Sunday, June 12, 2016

A Couple Days in Piura

Piura is not my favorite Peruvian city. Day time temperatures year round are too hot, and there isn’t much to see there. You would think that Peru’s fifth largest and second oldest city would have more to offer. Piura residents may take exception to my saying ‘second oldest city’ but the fact is that Pizarro first founded San Miguel de Tangararâ, about 40 miles northwest of Piura. Sometime later the location was deemed ‘unhealthy’ and the Spaniards relocated in July 1532 to present day San Miguel de Piura.

One attraction is the home of Admiral Miguel Grau, a war hero who died in combat in the Pacific war with Chile. Wikipedia says that Grau was born in Paita, a city on the coast to the west of Piura  but most sources claim he was born in Piura and moved with his family at age nine to Paita. Either way the home, which has been completely reconstructed contains lots of period furnishings and Grau family memorabilia.

A scale model of the ship Huascar that Grau was commanding when he was killed in battle October 1879 is on display. Following Grau’s death the Chilean navy captured and repaired the ship and then used it in defeating Peru. The ship is maintained as a memorial ship/museum in the port of Talcahaune, Chile, which is resented by many Peruvians who, “…want our ship back!”

We were in Piura to celebrate Brian’s 22nd birthday. He had mid-term exams during the day but we were able to spend evenings with him. He is six months away from receiving his bachelor of business administration degree.  The restaurant Las Canastas was a good place to eat, drink and celebrate.

One of my axioms while traveling in Peru is that there is always something of interest to see if you look for it and that proved to be the case on this visit to Piura. We were walking in a neighborhood we hadn’t been in before when we came across this hotel among a group of large, older homes...mansions really. The street is one block from the Piura River and at one time was obviously a wealthy section of town. Now it is run-down and considered an unsafe area to be in, especially at night. We entered the hotel, were met by the owner, and left an hour later after touring the property and enjoying pleasant conversation.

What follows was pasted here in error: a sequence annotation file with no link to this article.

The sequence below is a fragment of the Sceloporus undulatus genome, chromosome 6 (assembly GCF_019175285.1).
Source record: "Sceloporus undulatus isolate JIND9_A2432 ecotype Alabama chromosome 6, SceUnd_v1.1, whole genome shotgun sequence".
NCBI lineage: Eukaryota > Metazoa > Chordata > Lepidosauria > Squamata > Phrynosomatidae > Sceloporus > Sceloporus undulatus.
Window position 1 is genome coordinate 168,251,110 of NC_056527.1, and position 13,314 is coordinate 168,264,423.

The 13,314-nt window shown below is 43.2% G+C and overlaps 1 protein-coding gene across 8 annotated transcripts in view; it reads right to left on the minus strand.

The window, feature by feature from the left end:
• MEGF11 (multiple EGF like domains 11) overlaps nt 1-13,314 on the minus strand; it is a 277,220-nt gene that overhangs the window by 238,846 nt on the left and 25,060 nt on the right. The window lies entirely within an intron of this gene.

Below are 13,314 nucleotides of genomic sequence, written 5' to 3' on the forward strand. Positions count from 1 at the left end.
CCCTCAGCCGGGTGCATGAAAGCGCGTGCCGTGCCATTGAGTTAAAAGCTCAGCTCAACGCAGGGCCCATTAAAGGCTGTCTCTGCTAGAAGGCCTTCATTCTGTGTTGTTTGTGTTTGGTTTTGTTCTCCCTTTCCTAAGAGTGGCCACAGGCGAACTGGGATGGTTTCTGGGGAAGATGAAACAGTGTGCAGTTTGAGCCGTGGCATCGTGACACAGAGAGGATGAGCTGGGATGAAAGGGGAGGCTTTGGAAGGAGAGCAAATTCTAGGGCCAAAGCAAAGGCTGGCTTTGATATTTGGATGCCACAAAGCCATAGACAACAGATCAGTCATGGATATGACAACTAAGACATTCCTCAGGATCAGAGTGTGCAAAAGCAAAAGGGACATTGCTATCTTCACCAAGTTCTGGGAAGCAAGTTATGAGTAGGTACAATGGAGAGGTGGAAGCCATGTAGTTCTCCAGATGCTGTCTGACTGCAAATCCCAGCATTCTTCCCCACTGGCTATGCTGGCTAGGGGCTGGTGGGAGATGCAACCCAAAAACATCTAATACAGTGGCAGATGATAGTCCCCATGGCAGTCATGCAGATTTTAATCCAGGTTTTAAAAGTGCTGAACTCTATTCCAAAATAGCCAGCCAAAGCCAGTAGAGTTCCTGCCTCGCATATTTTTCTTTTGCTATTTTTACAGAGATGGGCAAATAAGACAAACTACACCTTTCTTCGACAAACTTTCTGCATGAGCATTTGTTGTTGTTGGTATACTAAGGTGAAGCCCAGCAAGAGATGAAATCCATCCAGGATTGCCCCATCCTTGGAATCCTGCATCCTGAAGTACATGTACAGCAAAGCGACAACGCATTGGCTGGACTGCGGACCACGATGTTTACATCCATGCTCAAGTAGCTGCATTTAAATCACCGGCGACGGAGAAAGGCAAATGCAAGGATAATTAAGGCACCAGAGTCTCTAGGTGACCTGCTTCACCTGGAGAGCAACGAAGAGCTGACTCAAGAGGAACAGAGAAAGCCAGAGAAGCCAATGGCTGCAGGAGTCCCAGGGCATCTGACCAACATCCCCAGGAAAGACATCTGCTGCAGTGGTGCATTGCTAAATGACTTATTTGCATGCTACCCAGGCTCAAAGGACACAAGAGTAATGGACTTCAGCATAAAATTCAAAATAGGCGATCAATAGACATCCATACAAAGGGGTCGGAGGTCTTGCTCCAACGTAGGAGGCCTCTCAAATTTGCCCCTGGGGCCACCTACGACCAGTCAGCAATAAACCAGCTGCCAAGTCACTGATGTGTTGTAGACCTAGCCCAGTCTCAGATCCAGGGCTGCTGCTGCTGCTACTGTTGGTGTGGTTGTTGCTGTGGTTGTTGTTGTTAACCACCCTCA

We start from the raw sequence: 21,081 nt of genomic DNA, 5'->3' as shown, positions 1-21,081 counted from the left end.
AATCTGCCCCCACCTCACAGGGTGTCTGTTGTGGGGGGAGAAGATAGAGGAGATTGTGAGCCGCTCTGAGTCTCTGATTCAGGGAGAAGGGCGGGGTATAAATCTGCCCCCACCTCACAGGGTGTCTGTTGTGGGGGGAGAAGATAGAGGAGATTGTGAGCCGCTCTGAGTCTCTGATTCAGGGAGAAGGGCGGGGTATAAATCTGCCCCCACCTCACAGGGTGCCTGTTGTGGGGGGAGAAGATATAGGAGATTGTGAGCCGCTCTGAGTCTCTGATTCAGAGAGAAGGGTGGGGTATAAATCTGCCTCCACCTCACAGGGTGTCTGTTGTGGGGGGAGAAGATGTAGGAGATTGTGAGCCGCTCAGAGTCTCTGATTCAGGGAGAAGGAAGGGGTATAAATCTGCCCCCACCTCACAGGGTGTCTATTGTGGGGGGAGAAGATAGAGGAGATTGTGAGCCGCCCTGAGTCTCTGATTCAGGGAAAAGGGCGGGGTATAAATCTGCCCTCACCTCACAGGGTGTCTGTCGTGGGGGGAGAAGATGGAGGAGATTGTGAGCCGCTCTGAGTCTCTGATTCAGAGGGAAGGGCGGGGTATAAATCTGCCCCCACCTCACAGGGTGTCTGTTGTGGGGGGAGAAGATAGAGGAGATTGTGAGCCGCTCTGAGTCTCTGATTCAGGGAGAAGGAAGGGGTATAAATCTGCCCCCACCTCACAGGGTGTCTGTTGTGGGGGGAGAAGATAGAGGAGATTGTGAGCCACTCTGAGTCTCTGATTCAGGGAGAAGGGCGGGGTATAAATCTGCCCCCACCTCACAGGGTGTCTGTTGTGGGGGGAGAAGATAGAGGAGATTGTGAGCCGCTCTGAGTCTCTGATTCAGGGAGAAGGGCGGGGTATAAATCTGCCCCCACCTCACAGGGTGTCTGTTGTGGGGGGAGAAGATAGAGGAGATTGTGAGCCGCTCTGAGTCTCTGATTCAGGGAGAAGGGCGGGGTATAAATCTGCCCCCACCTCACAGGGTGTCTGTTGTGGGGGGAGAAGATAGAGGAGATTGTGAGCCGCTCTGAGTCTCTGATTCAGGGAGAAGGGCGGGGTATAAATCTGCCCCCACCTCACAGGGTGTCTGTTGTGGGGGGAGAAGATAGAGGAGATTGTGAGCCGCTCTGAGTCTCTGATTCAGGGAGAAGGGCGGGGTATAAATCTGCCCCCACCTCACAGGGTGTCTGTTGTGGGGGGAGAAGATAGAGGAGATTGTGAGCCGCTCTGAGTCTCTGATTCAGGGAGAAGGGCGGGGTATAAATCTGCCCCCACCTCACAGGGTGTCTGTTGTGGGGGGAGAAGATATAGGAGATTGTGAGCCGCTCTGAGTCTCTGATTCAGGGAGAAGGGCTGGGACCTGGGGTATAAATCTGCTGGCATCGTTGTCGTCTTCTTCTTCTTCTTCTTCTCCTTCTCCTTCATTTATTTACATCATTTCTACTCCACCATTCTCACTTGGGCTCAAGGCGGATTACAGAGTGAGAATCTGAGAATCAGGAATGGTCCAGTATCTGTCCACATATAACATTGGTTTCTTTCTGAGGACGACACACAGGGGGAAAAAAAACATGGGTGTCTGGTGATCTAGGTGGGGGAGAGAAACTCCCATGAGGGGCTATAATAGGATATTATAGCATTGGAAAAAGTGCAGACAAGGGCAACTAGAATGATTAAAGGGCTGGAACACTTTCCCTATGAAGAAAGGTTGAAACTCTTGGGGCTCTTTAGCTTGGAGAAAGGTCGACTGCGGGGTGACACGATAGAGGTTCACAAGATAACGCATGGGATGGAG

Cipriano (photo) told us his father came to Peru from Romania as a young man in 1934. He wanted to escape the pre-WWII turmoil in the region, and had heard that Peru was a land where hard work could lead to wealth. He met and fell in love with a Peruvian woman. They married and had five children. The man did well as a farmer and in 1974 was able to purchase the hotel property, which at that time was a private house in need of repair. He added a wing and updated the entire property while trying to preserve it’s charming past.

Cipriano took over the farm when his father bought the hotel, putting to work the bachelor degree in agriculture he received in June 1964 from the University of California. While in the USA Cipriano married a California woman. He didn’t offer any details about the marriage or his life in California and we didn’t ask. In 1980 he sold his farm and took over the hotel. Now at age 77 he spends his days serving his guests and insuring that the property remains in tip-top shape.

Maybe on our next trip to Piura we’ll brave the neighborhood and spend a few nights in Hospedaje Los Cocosinn. We’d like to experience the feel of this grand old building.

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